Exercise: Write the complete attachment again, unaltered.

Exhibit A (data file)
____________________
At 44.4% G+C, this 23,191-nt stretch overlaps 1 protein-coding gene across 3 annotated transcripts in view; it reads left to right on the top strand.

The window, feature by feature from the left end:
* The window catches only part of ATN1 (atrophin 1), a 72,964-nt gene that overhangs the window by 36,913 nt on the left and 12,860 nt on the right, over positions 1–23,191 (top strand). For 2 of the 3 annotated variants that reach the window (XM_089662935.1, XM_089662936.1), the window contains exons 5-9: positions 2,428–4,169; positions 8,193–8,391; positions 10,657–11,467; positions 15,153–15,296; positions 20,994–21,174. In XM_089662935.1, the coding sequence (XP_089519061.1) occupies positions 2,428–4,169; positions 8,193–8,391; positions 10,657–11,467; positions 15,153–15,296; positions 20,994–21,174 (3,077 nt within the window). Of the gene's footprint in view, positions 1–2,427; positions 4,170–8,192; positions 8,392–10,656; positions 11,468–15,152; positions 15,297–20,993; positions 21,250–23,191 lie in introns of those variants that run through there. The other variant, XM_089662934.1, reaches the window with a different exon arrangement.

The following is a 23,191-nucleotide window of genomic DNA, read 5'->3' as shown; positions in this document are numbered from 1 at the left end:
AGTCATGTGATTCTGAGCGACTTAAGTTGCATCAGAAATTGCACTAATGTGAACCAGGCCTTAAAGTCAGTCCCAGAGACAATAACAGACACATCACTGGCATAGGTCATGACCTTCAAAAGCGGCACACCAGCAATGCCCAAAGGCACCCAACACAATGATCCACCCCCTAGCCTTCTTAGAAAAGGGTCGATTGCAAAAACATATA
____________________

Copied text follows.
At 44.4% G+C, this 23,191-nt stretch overlaps 1 protein-coding gene across 3 annotated transcripts in view; it reads left to right on the top strand.

The window, feature by feature from the left end:
* The window catches only part of ATN1 (atrophin 1), a 72,964-nt gene that overhangs the window by 36,913 nt on the left and 12,860 nt on the right, over positions 1–23,191 (top strand). For 2 of the 3 annotated variants that reach the window (XM_089662935.1, XM_089662936.1), the window contains exons 5-9: positions 2,428–4,169; positions 8,193–8,391; positions 10,657–11,467; positions 15,153–15,296; positions 20,994–21,174. In XM_089662935.1, the coding sequence (XP_089519061.1) occupies positions 2,428–4,169; positions 8,193–8,391; positions 10,657–11,467; positions 15,153–15,296; positions 20,994–21,174 (3,077 nt within the window). Of the gene's footprint in view, positions 1–2,427; positions 4,170–8,192; positions 8,392–10,656; positions 11,468–15,152; positions 15,297–20,993; positions 21,250–23,191 lie in introns of those variants that run through there. The other variant, XM_089662934.1, reaches the window with a different exon arrangement.

The following is a 23,191-nucleotide window of genomic DNA, read 5'->3' as shown; positions in this document are numbered from 1 at the left end:
AGTCATGTGATTCTGAGCGACTTAAGTTGCATCAGAAATTGCACTAATGTGAACCAGGCCTTAAAGTCAGTCCCAGAGACAATAACAGACACATCACTGGCATAGGTCATGACCTTCAAAAGCGGCACACCAGCAATGCCCAAAGGCACCCAACACAATGATCCACCCCCTAGCCTTCTTAGAAAAGGGTCGATTGCAAAAACATATA